Biffy Clyro

Warner Brothers, 2016


REVIEW BY: Benjamin Ray


Horrible band name, at least to my stateside ears. Horrible album cover, too. Relationship experts all agree that what women want most is three naked dudes curled up in the fetal position with a tattoo of a puzzle piece on their left flanks. Go ahead, ask your local woman and see if she agrees (if you're at the grocery store, maybe skip that advice...and also, ground chuck is on sale).

So, 0 for 2 before we've heard a note, and lest you think the music will salvage these missteps, let me assure you this is not the case. my_heart_sings_the_harmony_web_ad_alt_250 Ellipsis is not bad music, but it does very little to distinguish itself from any other pop-punk teenage band you'd care to name. Think back to 2000 and bands like Good Charlotte, American Hi-Fi, perhaps a touch of P.O.D. guitar overdrive, and you've got the basics of this band's sound.

The album is quick, 11 songs in 39 minutes, like a good pop-punk-rock disc should be. Things open with a brief blast of three indistinguishable songs ("Wolves Of Winter" would sound pretty darn good live with the crowd shouting along, I will admit), then slows down for "Re-Arrange" and some fairly pedestrian lyrics. That's actually par for the course here; sentences like "I'm just a fucking animal" and "I don't know what I can trust" and "I got a lot of rage and I'm struggling with ways to control it" and "What was up's gone down / You take your road and I'll take mine" litter the disc, all misguided anger and well-worn sentiment, nothing you haven't heard.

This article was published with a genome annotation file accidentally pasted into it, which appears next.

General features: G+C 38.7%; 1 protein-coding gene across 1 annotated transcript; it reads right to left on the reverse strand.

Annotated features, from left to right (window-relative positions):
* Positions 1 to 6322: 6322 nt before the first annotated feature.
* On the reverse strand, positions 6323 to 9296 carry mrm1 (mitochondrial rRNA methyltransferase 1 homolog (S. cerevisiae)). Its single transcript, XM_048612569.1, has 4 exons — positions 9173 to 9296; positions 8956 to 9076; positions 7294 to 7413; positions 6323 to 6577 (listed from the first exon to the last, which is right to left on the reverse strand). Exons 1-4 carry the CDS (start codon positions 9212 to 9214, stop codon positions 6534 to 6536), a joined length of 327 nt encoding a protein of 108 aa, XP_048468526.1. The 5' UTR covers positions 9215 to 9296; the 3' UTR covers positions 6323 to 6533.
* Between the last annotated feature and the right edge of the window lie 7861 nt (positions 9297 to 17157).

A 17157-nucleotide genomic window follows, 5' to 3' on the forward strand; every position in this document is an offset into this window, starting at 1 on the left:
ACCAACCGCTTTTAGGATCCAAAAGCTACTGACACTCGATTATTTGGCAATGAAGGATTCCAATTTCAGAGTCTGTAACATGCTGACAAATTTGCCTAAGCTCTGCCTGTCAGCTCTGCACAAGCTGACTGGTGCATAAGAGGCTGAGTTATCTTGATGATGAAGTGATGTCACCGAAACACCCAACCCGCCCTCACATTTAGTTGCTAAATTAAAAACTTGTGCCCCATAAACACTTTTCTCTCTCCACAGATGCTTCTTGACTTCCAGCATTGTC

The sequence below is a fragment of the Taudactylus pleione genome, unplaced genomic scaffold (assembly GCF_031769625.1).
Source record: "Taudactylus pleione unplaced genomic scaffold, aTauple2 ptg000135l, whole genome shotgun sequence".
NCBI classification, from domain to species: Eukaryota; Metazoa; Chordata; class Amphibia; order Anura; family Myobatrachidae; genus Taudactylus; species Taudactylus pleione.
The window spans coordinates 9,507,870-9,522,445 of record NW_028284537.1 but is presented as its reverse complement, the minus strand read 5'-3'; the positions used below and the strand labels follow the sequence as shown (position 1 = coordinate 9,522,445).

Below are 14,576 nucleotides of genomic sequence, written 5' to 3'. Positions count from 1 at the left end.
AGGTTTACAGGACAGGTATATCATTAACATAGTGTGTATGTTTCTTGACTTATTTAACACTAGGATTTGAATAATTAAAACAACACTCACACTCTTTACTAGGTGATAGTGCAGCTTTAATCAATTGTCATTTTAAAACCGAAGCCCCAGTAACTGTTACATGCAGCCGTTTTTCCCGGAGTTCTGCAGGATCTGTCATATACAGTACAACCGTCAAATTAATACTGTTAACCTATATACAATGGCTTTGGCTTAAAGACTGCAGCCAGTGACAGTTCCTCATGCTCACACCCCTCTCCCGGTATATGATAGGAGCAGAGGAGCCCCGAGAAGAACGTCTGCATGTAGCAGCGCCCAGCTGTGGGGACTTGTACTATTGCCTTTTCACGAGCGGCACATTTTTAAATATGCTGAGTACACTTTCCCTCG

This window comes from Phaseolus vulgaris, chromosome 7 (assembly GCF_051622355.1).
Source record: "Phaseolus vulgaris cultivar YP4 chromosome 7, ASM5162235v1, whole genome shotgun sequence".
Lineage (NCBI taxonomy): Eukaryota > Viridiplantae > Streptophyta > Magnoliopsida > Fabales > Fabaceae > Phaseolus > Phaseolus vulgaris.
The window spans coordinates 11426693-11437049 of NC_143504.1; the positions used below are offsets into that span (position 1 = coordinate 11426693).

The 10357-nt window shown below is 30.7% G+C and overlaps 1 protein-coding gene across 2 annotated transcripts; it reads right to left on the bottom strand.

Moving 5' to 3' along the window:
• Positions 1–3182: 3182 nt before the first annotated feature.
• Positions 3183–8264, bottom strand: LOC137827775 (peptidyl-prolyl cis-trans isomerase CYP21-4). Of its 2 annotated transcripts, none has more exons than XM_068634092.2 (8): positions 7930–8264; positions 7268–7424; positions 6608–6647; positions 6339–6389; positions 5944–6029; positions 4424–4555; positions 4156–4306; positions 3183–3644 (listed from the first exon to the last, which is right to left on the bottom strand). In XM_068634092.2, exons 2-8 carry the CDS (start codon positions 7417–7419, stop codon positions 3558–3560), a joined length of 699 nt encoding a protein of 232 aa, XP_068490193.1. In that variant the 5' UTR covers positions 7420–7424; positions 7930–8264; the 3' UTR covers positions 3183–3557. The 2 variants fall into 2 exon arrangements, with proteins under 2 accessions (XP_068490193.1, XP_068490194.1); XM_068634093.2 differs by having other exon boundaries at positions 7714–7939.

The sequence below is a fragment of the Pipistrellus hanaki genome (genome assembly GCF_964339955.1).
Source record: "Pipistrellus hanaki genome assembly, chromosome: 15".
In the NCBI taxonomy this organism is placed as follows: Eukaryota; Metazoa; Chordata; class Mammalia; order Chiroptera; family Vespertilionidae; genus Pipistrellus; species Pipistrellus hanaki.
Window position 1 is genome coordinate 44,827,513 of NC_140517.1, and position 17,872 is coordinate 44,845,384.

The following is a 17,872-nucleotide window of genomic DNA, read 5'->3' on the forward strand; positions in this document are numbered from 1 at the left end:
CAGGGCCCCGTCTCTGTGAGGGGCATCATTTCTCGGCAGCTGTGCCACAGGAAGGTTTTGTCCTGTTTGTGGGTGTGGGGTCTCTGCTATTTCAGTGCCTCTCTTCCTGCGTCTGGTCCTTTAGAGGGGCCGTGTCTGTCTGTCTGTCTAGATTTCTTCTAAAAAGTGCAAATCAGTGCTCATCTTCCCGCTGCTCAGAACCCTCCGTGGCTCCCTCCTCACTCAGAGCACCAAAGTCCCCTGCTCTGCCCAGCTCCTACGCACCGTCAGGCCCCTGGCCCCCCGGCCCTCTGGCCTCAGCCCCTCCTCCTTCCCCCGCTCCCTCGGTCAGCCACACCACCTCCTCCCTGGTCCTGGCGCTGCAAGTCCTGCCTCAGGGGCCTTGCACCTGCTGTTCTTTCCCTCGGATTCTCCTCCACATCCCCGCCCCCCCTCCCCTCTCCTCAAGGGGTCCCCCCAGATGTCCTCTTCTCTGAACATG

This is the band's seventh album and one of its most diluted and predictable, with no nod to their past and an emphasis on the here and now that will play well at the UK festivals in which Biffy are quite popular. Stateside, punk-poppers who haven't heard of these guys will probably find a few songs here to enjoy, but even they won't find much inspiration here. 

"Howl" should get some radio play, but other than that I can't see much of this album being fondly recalled except by brand-new teenage fans. The experimentation promised here seems to be playing it absolutely straight. This band has a devoted fan base elsewhere and even they may wonder why the guys have toned it down here. Ellipsis is not a bad album and does nothing to diminish the band's status (they've opened for the Foo Fighters, and you can see why), but it's not an album that warrants repeated plays or has much to offer of lasting value beyond the head rush while it plays.

Rating: C-

User Rating: Not Yet Rated


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